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Wednesday, May 1, 2013

Buying running shoes for bunions: an updated list of recommendations

One of my most-viewed posts is one I did years ago about buying running shoes. This is a particularly hard task for runners who, like me, suffer from bunions. Since I wrote that post, new shoes have hit the market and new technologies are available to help us make the shoe choice, so here goes an update!

1. First and foremost, look for a wide toe box. The best new tool to help you find a shoe that fits nice and wide in the toe box is Shoefitr. It allows you to compare models, so if one model worked for you, you can find a similar fit in a different shoe. The technology is also used in shoe reviews; when I read Running Times' shoe reviews I always look for the nice "roomy" blue or green over the bunion area!
OUCH! This is the Adidas adiZero Aegis 2: super tight over the bunion! 
Brands that typically have wider toe boxes (please add comments to this - I'm always looking for truly wide toe boxes!):
- Brooks, especially Pure Project
- Saucony: consistently wider forefoot styles
- Mizuno: Some styles
2. Find a shoe with a mesh or soft fabric upper and minimal overlay at the bunion area. This is key. You want only material that can stretch and conform to your foot's shape over the bunion. Any stiff or non-stretchy fabric or plastic there will create prohibitive rigidity. There have been some fantastic additions to the market with flexible uppers with minimal overlay.
Altra Instinct: minimal overlay; the strip near the bunion doesn't cross over the foot so doesn't cause narrowing.
Karhu still makes some of the best shoes if you want no overlays: this is the  Flow trainer

The Hoka One One...it's debatable for many reasons but it does limit overlay in the bunion
Mizuno Evo Cursoris: wide open!

Even the Mizuno Wave Rider keeps the widest area of the toe box free from overlay
Saucony's type A isn't overlaid; it's printed.
The Saucony spectrum, if you don't want a racing flat
The Sketchers GOrun doesn't have overlay, but the stitching might pose a problem

Obviously there are plenty of other shoes out there to choose from and I'm not endorsing any of these shoes: just using them for demonstration.
3. Go for men's styles if you're a lady. I've been wearing a men's 8.5 for years now and it's the only way I can find a shoe wide enough. Just lace up all the way to make the ankles snug enough.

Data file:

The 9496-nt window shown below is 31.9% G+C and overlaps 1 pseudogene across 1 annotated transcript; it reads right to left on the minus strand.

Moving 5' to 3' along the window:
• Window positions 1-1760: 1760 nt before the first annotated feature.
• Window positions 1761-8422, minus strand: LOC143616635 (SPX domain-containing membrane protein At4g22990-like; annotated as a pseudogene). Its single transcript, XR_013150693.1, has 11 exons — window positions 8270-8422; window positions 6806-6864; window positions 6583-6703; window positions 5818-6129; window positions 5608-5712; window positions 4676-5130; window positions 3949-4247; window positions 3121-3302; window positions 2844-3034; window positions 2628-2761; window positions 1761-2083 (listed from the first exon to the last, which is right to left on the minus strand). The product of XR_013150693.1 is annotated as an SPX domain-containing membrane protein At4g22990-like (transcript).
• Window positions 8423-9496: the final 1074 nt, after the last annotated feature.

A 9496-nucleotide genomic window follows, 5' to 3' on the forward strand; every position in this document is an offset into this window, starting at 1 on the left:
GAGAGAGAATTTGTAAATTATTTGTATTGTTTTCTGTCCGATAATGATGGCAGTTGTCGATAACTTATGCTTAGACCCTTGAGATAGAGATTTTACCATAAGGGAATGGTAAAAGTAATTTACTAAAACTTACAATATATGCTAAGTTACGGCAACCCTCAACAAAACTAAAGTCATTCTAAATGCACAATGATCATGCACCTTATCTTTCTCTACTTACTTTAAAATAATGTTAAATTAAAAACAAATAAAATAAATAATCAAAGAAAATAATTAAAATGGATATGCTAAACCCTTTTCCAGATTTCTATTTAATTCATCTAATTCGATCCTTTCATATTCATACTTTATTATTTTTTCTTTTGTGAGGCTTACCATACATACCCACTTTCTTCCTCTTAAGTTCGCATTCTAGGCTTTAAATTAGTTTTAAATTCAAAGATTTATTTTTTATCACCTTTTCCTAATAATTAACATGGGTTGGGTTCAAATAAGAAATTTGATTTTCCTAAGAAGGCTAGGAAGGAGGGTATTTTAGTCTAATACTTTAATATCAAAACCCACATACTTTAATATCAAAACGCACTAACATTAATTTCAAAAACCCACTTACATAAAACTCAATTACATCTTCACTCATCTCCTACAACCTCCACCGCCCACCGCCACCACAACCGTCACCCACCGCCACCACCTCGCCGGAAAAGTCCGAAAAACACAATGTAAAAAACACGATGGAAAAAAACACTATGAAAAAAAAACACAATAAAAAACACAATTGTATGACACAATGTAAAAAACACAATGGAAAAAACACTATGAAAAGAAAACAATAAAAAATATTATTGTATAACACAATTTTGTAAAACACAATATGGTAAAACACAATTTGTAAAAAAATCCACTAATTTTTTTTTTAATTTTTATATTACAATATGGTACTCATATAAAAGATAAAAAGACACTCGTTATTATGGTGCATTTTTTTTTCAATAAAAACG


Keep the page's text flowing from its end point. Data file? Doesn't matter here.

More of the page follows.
4. Try a larger size. Maybe you need to go up a half-size. As long as you are not over a thumb-nail length from the front of the shoe, you should be ok and it's worth a try for a wider fit. You can also wear a larger size, and lace it carefully for a better fit: leave the laces loose at the toe, so the shoe can conform to your foot, and tighten as you go up.
Tight to loose

5. Look for depth. Even shoes with wide toe boxes can be restrictive if they are not deep enough. After the 2012 Olympics, everyone wanted a pair of Nike Flyknits on their feet. Not me: look at how shallow that forefoot is! Deep shoes give you more wiggle room and more flexibility. Plus, although we tend to think of feet with bunions as just being wider, the bunion also extends down lower than the rest of your foot, so you need a deeper shoe (If you have bunions, look at the profile of your foot and notice how the first MTP joint extends lower than any other part of your foot).
Look how little depth at the toe! 

6. Buy the right kind of cushioning to protect your bunions. If you have bunions, chances are good that they either hit the ground first as you strike (mid or forefoot strike) or as you transition to toe-off (heel strike). Basically, you are running with the whole weight of your body on one joint! Ease the pressure with a well-cushioned shoe. In my experience, foam seems to be best for this, since your swollen joint can sink down into it: something it can't do in, say, a grid. A word of caution here regarding minimalist shoes: if you want to go zero drop, it's probably best to still buy a shoe with enough cushion. Otherwise, you are slamming an inflamed, painful joint into the ground over and over again with every run.